Pandemic spurs Marine volunteers to offer free grocery shopping service on Okinawa
By AYA ICHIHASHI | STARS AND STRIPES Published: April 30, 2020
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CAMP FOSTER, Okinawa — Fidelis Rides, a volunteer program on Okinawa that provides service members with free rides after a night on the town, now offers a curbside grocery-delivery service called U-Shop.
Fidelis Rides was created in March 2019 by Marine 1st Sgt. Jacob Karl to help Marines without cars or a lot of spending money. Volunteers provides free lifts on Friday and Saturday nights to any service members who request them.
So far, the program has given rides to over 4,500 people, according to volunteer Cpl. Christopher Madero of Headquarters & Support Battalion, Marine Corps Installations Pacific.
Fidelis Rides started up its U-Shop program after a weeklong pause of its ride service April 1 due to coronavirus concerns.
“At first, we thought we should focus on single-parent households, dual military service member families or families with immune disorders,” said Col. Vincent Ciuccoli, commander of Camp Foster and Camp Lester, who has been leading the group. “Then we realized that we should extend the service to help anyone who needs our help to shop.”
On Wednesday evening, Ciuccoli and Madero waited in front of the Camp Foster commissary. With them were three more volunteers: group coordinator Cpl. Derrick Ngeudeu Talla of 3rd Marine Division, Camp Foster; Gunnery Sgt. Michael Diggs of Headquarters and Support Battalion, Camp Foster; and Lance Cpl. Luis Flores Gonzalez of the Provost Marshal Office at Camp Butler.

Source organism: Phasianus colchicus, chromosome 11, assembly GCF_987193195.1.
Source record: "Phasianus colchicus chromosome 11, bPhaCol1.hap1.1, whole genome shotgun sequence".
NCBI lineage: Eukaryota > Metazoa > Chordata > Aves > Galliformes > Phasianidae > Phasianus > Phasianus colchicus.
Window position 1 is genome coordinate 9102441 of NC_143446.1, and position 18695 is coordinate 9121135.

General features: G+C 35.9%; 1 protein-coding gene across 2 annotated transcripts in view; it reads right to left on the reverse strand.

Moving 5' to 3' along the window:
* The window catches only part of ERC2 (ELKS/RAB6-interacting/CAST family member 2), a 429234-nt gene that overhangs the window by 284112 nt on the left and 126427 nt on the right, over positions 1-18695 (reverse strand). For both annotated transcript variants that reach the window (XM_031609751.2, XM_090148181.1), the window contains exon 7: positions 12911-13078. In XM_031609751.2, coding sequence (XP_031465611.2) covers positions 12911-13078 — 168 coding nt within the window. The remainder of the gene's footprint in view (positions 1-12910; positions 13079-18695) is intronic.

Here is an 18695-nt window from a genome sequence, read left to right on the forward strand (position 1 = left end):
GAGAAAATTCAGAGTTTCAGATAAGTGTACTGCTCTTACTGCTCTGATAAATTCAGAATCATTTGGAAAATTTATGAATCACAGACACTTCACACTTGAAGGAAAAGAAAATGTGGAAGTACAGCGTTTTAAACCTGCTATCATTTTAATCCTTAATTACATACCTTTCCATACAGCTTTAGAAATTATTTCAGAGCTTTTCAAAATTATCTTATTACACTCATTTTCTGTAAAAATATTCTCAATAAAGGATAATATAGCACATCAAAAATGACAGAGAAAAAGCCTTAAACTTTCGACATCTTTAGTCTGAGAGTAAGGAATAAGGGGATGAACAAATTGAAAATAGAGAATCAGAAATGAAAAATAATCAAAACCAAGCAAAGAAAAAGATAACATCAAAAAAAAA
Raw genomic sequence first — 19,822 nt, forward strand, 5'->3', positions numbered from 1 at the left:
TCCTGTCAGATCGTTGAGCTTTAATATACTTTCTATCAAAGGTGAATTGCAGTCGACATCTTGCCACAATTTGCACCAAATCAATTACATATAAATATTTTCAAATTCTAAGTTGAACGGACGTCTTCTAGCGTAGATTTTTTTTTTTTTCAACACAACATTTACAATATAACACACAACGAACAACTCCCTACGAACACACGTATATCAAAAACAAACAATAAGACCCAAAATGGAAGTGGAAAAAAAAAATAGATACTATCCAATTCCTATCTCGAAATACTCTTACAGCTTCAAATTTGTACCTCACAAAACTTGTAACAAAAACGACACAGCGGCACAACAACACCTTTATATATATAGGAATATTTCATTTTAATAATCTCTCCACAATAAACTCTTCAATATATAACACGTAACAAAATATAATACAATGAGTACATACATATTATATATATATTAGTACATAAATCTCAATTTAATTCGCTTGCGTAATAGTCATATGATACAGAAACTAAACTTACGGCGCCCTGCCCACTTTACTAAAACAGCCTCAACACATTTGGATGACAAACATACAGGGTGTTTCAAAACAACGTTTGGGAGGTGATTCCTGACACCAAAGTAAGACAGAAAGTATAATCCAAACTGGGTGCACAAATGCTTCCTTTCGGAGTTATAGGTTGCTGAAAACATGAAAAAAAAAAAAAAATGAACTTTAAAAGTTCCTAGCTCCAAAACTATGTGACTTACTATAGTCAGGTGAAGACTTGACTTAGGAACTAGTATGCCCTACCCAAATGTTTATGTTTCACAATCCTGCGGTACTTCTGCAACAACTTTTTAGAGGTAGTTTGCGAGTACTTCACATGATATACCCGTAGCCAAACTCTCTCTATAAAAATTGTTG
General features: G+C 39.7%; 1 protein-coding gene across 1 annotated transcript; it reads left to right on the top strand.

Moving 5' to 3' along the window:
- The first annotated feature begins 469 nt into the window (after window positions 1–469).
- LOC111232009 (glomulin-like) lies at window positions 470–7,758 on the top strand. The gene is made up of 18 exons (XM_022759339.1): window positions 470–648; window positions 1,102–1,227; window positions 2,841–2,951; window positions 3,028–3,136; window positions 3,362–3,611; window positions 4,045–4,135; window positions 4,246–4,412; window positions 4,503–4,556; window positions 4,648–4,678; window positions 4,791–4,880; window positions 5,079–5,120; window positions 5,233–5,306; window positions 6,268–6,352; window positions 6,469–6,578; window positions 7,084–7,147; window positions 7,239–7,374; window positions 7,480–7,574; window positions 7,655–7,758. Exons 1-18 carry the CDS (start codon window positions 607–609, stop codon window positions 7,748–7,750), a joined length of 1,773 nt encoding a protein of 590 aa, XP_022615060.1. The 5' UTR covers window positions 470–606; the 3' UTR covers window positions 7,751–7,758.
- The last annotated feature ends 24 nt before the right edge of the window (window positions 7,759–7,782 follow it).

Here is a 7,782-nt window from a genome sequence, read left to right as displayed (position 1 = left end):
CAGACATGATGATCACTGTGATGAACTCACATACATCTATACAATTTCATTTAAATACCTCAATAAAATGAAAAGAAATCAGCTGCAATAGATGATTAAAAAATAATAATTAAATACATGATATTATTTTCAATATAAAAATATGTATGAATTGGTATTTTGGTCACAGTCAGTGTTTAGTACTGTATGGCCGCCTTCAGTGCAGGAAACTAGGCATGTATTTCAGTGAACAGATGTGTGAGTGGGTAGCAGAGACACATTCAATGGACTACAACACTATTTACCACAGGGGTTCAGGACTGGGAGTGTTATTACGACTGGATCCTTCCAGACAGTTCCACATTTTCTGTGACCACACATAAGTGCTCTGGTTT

“I always wanted to volunteer and now I have so much time. I wanted to help others rather than wasting it,” Flores Gonzalez said.
Anyone older than 16 with commissary privileges can volunteer for the U-Shop program, Ciuccoli said, adding “we see some high school volunteers now.”
He explained how the operation works. First, the person who wants their grocery shopping done contacts U-Shop via Messenger on Fidelis Rides’ Facebook page.
“Then they will need to send us a shopping list with their name and phone number. We connect our volunteer and the requestee,” Ciuccoli said. “Our volunteers will be their personal shopper.”
The volunteers stay in contact with the client via text messages to make sure they pick up the correct items, he said.
Fidelis Rides has its own checkout line, No. 8, at the commissary. Customers pay at the register over a phone provided by the volunteer.
“This way, we don’t have to get involved in the money transaction,” Ciuccoli said. “As Fidelis Rides, we do not touch cash, so implementing the payment system was the most challenging part of this program, but we were thrilled to have [the commissary agency’s] full support on this.”
Shaun Bullman, commissary officer for Camp Foster, on Wednesday said the store is the first in the region to implement the volunteer shopping system.
“Kadena was the second commissary, now Camp Courtney, and Kinser is a work in progress,” he said. “We are happy to work with Fidelis Rides to support our military families.” Delivery is also available anywhere within 15 minutes of Camp Foster, including Camp Lester, Plaza Housing, Marine Corps Air Station Futenma and off-base homes.
People can use the free service as often as needed; however, the group will monitor for abuse of the system. Forty items per request is the current limit with up to a 30-minute shopping time.
Fidelis Rides plans to keep the U-Shop program until coronavirus restrictions end on Okinawa, but it may become a permanent service.